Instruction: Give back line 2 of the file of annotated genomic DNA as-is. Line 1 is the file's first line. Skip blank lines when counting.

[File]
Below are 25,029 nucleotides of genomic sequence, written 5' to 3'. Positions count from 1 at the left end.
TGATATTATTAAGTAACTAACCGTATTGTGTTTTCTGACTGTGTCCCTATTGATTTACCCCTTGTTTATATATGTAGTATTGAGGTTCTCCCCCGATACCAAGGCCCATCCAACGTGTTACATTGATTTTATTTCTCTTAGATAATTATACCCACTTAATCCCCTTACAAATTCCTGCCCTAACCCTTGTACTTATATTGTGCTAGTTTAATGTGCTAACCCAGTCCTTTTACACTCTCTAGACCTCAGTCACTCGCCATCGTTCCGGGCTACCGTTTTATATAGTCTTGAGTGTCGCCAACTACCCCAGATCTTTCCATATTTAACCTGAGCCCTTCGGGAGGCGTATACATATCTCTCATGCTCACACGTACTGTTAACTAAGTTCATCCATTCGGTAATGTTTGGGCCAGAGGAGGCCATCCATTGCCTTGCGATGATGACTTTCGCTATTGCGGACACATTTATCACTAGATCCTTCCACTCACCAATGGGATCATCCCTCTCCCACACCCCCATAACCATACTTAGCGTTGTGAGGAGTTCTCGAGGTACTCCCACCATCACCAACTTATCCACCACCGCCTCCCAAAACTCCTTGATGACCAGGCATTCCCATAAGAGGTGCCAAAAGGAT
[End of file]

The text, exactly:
TGATATTATTAAGTAACTAACCGTATTGTGTTTTCTGACTGTGTCCCTATTGATTTACCCCTTGTTTATATATGTAGTATTGAGGTTCTCCCCCGATACCAAGGCCCATCCAACGTGTTACATTGATTTTATTTCTCTTAGATAATTATACCCACTTAATCCCCTTACAAATTCCTGCCCTAACCCTTGTACTTATATTGTGCTAGTTTAATGTGCTAACCCAGTCCTTTTACACTCTCTAGACCTCAGTCACTCGCCATCGTTCCGGGCTACCGTTTTATATAGTCTTGAGTGTCGCCAACTACCCCAGATCTTTCCATATTTAACCTGAGCCCTTCGGGAGGCGTATACATATCTCTCATGCTCACACGTACTGTTAACTAAGTTCATCCATTCGGTAATGTTTGGGCCAGAGGAGGCCATCCATTGCCTTGCGATGATGACTTTCGCTATTGCGGACACATTTATCACTAGATCCTTCCACTCACCAATGGGATCATCCCTCTCCCACACCCCCATAACCATACTTAGCGTTGTGAGGAGTTCTCGAGGTACTCCCACCATCACCAACTTATCCACCACCGCCTCCCAAAACTCCTTGATGACCAGGCATTCCCATAAGAGGTGCCAAAAGGAT